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Proposed: Commercial Light Industry and Storage Sites at Star Lake

Letters of Opposition sent to Manitoba Parks

To: Dale Sobkowich, Head of Commercial Policy, Planning and Programing, Parks,


The Honorable Brian Pallister,;

The Honourable Sarah Guillemard,;

 3 September 2020

 Re: Opposition to the Proposed Commercial Light Industry and Storage Sites at Star Lake

Dear Mr. Sobkowich:

I recently learned of this proposal and wanted to convey my opposition to it and to suggest that an alternative location be found.

Each year, for over a decade now, my wife and family visit Star Lake and the surrounding habitats to relax, enjoy nature and to rejuvenate our spirits. We do so many times over the course of the year. Hence the proposed location of the Commercial Light Industry and Storage Sites is very familiar to us. Picking berries, watching birds, identifying plants, listening to frogs and toads, and scouting for deer, fox and wolves are among the activities we pursue in this very area while hiking, biking, and skiing. I encourage you to search on iNaturalist’s “Go Wild Manitoba” application (a Made in Manitoba project by the way!) to see how much the area is being explored and how that that information is being shared. (

The benefits of such protected areas, and the biological diversity therein, to the well being of people who visit them are well documented as is the negative stress associated with the loss of such areas due to habitat degradation and fragmentation (please see references below). The fact that the proposed storage site location is a recovering naturalized area (previously a gravel pit and a dump) is evidence of how such habitats can heal if protected. This is truly inspirational to witness first hand. This aspect has enormous potential for an interpretive trail highlighting this aspect, which would show Manitobans that there is hope for the future; that nature and time can heal past environmental impacts caused by humans.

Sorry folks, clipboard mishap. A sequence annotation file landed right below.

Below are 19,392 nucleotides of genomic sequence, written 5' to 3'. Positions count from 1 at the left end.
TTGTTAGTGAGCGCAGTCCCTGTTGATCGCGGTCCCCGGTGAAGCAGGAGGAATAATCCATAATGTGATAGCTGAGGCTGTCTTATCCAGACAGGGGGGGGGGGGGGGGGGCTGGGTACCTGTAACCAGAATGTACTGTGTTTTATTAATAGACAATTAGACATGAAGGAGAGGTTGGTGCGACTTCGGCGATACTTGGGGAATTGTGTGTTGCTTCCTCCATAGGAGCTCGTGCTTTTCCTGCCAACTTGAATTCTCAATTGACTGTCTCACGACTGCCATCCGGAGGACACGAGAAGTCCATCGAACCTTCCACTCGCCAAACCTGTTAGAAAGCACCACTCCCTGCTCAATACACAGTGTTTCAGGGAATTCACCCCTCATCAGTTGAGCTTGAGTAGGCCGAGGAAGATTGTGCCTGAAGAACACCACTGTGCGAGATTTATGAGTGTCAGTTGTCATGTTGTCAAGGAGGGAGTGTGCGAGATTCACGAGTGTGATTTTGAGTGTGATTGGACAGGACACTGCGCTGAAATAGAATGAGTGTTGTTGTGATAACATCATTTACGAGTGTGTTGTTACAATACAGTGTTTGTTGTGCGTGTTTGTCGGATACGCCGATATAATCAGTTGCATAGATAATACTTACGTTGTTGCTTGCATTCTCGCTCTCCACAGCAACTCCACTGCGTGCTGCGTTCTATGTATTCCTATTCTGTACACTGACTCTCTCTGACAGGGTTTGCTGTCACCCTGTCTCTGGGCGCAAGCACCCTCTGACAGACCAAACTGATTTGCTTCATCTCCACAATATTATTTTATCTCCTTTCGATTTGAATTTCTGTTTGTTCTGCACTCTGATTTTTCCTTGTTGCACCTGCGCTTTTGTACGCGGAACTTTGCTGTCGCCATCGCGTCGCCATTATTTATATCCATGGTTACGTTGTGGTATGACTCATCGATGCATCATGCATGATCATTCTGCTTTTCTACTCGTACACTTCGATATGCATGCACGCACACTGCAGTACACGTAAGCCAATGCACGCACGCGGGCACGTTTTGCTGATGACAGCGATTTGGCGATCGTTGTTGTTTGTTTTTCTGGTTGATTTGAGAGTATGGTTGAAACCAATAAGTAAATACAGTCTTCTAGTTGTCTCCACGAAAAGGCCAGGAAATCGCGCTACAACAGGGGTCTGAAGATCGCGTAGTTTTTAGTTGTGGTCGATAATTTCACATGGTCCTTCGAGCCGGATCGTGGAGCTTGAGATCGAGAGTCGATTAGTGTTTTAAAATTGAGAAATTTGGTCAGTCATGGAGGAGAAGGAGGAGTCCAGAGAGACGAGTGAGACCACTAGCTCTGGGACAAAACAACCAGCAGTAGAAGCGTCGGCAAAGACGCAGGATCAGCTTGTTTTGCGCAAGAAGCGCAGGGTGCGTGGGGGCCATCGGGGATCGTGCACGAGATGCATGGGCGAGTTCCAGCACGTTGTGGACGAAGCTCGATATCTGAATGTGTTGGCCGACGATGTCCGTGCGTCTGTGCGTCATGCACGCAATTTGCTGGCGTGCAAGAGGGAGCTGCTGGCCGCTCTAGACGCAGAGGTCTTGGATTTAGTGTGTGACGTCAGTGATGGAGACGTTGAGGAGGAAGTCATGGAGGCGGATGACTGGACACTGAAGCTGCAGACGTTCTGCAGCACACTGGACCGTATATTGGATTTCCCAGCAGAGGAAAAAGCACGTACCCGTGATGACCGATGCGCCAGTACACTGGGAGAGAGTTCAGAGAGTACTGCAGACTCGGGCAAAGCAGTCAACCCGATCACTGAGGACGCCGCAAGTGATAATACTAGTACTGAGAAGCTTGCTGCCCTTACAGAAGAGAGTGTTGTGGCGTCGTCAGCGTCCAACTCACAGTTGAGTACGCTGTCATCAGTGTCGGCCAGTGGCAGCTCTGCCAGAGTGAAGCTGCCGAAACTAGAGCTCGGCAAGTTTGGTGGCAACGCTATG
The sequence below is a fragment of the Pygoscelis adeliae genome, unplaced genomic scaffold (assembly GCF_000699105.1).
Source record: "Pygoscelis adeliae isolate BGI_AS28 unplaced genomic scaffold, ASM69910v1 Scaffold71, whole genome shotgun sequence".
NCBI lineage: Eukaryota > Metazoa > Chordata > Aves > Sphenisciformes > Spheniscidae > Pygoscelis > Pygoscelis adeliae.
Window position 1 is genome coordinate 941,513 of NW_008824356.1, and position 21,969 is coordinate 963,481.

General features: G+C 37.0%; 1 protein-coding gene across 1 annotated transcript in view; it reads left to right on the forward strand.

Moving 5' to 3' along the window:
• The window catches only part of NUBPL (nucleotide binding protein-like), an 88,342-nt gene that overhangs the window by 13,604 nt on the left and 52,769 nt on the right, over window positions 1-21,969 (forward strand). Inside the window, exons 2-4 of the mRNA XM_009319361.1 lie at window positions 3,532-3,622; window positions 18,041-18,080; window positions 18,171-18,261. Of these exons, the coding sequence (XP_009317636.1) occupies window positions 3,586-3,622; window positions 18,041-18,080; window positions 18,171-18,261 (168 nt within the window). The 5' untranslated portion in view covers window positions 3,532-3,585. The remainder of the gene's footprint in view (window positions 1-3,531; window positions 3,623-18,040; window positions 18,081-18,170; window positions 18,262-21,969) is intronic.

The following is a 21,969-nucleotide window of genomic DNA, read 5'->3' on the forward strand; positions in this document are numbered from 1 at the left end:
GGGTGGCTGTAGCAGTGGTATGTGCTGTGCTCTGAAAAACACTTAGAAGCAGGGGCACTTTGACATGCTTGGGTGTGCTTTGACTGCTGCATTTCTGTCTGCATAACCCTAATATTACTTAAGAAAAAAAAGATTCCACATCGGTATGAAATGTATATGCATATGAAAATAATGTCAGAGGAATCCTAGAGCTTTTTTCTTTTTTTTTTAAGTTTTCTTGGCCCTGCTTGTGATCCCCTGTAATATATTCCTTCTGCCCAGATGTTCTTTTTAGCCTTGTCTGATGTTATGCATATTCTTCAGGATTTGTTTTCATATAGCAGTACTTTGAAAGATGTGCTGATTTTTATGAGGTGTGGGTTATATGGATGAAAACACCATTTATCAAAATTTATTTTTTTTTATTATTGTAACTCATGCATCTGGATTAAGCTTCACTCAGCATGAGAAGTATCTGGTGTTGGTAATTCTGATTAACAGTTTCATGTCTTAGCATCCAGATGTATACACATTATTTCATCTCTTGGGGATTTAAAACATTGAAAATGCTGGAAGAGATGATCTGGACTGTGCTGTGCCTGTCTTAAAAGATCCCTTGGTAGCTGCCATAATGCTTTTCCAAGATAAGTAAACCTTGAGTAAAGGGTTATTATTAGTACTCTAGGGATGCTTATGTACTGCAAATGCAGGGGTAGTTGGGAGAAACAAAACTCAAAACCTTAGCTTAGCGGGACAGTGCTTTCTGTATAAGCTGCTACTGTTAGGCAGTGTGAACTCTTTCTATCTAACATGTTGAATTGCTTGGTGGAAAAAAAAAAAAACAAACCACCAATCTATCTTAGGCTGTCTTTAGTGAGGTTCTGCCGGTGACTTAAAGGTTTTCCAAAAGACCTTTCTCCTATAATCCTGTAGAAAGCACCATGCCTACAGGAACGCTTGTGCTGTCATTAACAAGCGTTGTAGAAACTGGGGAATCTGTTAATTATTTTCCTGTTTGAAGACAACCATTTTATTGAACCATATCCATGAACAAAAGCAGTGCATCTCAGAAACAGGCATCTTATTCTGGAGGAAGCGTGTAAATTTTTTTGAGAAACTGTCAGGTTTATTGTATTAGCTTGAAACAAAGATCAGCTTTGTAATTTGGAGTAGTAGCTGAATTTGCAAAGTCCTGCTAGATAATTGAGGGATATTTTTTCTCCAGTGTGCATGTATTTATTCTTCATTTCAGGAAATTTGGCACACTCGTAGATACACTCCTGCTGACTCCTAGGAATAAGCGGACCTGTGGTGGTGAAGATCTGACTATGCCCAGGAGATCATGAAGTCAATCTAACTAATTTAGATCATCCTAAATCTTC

This current government has demonstrated that it can and does listen carefully to the concerns of its citizens, even modifying or reversing announced decisions. For that I applaud you and our government. I encourage you and our government to do so again in this situation. Relocating the proposed storage sites to an already heavily disturbed location (i.e., the Falcon Lake transfer station area or another already developed site) would enable the needs of local businesses to be met in a manner that respects the people who use and appreciate the Star Lake site.

Manitoba has shown leadership in recognizing and mitigating the impacts of invasive species. The proposed development will facilitate the invasion of non-native species into this area, further impacting native species and habitats. This is another reason to locate the development in an already developed area. It is also unclear that the province has sought consultation with indigenous people, a key step towards reconciliation. This obligation may therefore also be mitigated by placing the storage sites in a heavily developed area.

Thank you for considering my comments. This is an opportunity for our government to listen to its citizens and make a decision that brings hope to those who care deeply about our natural world that sustains us all.


James Duncan

Balmoral, Manitoba


Melissa R. Marselle, Dörte Martens, Martin Dallimer, Katherine N. Irvine. 2019. Review of the Mental Health and Well-being Benefits of Biodiversity, in Biodiversity and Health in the Face of Climate Change, 2019. ISBN : 978-3-030-02317-1

Hector Duarte Tagles and Alvaro J. Idrovo. 2012. Biodiversity and Mental Health, Biodiversity Enrichment in a Diverse World in Gbolagade Akeem Lameed (Ed.) Biodiversity Enrichment in a Diverse World. DOI: 10.5772/48345.

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